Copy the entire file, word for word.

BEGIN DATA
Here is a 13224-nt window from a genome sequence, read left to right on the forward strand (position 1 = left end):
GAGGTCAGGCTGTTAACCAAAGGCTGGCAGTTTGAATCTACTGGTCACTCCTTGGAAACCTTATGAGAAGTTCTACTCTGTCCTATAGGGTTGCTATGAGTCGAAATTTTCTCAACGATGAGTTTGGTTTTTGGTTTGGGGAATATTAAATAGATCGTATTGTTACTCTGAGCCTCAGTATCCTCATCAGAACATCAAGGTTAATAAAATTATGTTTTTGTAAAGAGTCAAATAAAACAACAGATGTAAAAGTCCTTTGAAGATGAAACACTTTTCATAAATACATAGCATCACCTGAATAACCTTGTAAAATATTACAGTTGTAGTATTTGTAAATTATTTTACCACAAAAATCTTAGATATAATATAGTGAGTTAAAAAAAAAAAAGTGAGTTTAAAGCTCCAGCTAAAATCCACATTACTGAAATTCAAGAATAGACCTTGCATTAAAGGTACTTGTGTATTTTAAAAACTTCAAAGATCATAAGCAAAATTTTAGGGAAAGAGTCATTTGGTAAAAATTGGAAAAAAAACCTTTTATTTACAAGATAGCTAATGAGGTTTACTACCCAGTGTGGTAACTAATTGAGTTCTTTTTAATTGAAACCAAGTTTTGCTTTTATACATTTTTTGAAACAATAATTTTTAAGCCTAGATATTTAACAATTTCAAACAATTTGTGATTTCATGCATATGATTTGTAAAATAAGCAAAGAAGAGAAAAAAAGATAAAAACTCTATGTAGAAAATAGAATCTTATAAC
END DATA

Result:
Here is a 13224-nt window from a genome sequence, read left to right on the forward strand (position 1 = left end):
GAGGTCAGGCTGTTAACCAAAGGCTGGCAGTTTGAATCTACTGGTCACTCCTTGGAAACCTTATGAGAAGTTCTACTCTGTCCTATAGGGTTGCTATGAGTCGAAATTTTCTCAACGATGAGTTTGGTTTTTGGTTTGGGGAATATTAAATAGATCGTATTGTTACTCTGAGCCTCAGTATCCTCATCAGAACATCAAGGTTAATAAAATTATGTTTTTGTAAAGAGTCAAATAAAACAACAGATGTAAAAGTCCTTTGAAGATGAAACACTTTTCATAAATACATAGCATCACCTGAATAACCTTGTAAAATATTACAGTTGTAGTATTTGTAAATTATTTTACCACAAAAATCTTAGATATAATATAGTGAGTTAAAAAAAAAAAAGTGAGTTTAAAGCTCCAGCTAAAATCCACATTACTGAAATTCAAGAATAGACCTTGCATTAAAGGTACTTGTGTATTTTAAAAACTTCAAAGATCATAAGCAAAATTTTAGGGAAAGAGTCATTTGGTAAAAATTGGAAAAAAAACCTTTTATTTACAAGATAGCTAATGAGGTTTACTACCCAGTGTGGTAACTAATTGAGTTCTTTTTAATTGAAACCAAGTTTTGCTTTTATACATTTTTTGAAACAATAATTTTTAAGCCTAGATATTTAACAATTTCAAACAATTTGTGATTTCATGCATATGATTTGTAAAATAAGCAAAGAAGAGAAAAAAAGATAAAAACTCTATGTAGAAAATAGAATCTTATAAC